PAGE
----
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Origins of Democracy in Ancient Greece$
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Kurt Raaflaub

Print publication date: 2007

Print ISBN-13: 9780520245624

Published to California Scholarship Online: March 2012

DOI: 10.1525/california/9780520245624.001.0001

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PRINTED FROM CALIFORNIA SCHOLARSHIP ONLINE (www.california.universitypressscholarship.com). (c) Copyright University of California Press, 2021. All Rights Reserved. An individual user may print out a PDF of a single chapter of a monograph in CALSO for personal use.date: 24 January 2022

“I Besieged That Man”

“I Besieged That Man”

Democracy's Revolutionary Start

Chapter:
(p.83) Chapter 4 “I Besieged That Man”
Source:
Origins of Democracy in Ancient Greece
Author(s):

Josiah Ober

Publisher:
University of California Press
DOI:10.1525/california/9780520245624.003.0004

Athenian political institutions were simple and dominated by the elite. Cleisthenes, as a preceding member of a prominent family and as an Areopagite, both surely has the right and the power to address the assembly. It seems a reasonable guess that he cemented his alliance with the demos by proposing in the assembly changes to the structure and duties of the tribes, and to the council which prepared the assembly's agenda. The subelite Athenians saw that these reforms would deflate their vulnerability by guaranteeing their standing as citizens, and might allow them to express more fully their emerging sense of themselves as citizens. Cleisthenes rushed past his aristocratic rival in the struggle for power and influence. His new influence was made manifest and signaled by victories in the assembly, possibly even by demonstrations in the streets.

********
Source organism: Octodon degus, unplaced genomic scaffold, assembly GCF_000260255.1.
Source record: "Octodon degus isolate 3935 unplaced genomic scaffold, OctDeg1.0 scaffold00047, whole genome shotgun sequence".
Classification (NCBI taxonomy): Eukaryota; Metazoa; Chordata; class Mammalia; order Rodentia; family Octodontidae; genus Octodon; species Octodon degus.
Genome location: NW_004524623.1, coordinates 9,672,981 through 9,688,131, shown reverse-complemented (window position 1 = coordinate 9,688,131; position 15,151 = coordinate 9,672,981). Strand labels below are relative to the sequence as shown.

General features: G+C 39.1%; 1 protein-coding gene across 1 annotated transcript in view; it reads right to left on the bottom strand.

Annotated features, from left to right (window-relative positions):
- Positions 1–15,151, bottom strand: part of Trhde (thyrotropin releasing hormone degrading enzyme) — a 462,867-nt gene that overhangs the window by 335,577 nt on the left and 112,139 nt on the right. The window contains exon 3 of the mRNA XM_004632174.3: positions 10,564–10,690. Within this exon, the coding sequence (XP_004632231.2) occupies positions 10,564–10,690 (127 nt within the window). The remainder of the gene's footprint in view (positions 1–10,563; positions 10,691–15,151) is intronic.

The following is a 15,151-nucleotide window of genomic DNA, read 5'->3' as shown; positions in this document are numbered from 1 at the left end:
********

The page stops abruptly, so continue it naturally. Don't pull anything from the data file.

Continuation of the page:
Keywords:   Cleisthenes, Areopagite, agenda, tribes, vulnerability

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